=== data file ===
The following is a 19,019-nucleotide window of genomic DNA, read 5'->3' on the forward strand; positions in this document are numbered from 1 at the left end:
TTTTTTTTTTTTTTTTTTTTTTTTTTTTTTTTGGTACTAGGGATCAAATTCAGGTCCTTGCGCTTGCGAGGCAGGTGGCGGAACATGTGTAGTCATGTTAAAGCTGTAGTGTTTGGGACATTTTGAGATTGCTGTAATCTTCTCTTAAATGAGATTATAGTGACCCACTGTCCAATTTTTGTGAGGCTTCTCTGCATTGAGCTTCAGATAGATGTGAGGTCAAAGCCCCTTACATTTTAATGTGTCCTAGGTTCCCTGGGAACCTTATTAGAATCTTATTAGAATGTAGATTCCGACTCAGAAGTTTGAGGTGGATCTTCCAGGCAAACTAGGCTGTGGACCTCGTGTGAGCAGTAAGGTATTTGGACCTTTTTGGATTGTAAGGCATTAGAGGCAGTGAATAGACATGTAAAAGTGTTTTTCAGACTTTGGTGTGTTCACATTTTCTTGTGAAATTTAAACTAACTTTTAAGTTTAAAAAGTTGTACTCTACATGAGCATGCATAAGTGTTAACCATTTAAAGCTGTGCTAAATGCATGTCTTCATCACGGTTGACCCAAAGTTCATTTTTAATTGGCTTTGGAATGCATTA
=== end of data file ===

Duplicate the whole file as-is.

The following is a 19,019-nucleotide window of genomic DNA, read 5'->3' on the forward strand; positions in this document are numbered from 1 at the left end:
TTTTTTTTTTTTTTTTTTTTTTTTTTTTTTTTGGTACTAGGGATCAAATTCAGGTCCTTGCGCTTGCGAGGCAGGTGGCGGAACATGTGTAGTCATGTTAAAGCTGTAGTGTTTGGGACATTTTGAGATTGCTGTAATCTTCTCTTAAATGAGATTATAGTGACCCACTGTCCAATTTTTGTGAGGCTTCTCTGCATTGAGCTTCAGATAGATGTGAGGTCAAAGCCCCTTACATTTTAATGTGTCCTAGGTTCCCTGGGAACCTTATTAGAATCTTATTAGAATGTAGATTCCGACTCAGAAGTTTGAGGTGGATCTTCCAGGCAAACTAGGCTGTGGACCTCGTGTGAGCAGTAAGGTATTTGGACCTTTTTGGATTGTAAGGCATTAGAGGCAGTGAATAGACATGTAAAAGTGTTTTTCAGACTTTGGTGTGTTCACATTTTCTTGTGAAATTTAAACTAACTTTTAAGTTTAAAAAGTTGTACTCTACATGAGCATGCATAAGTGTTAACCATTTAAAGCTGTGCTAAATGCATGTCTTCATCACGGTTGACCCAAAGTTCATTTTTAATTGGCTTTGGAATGCATTA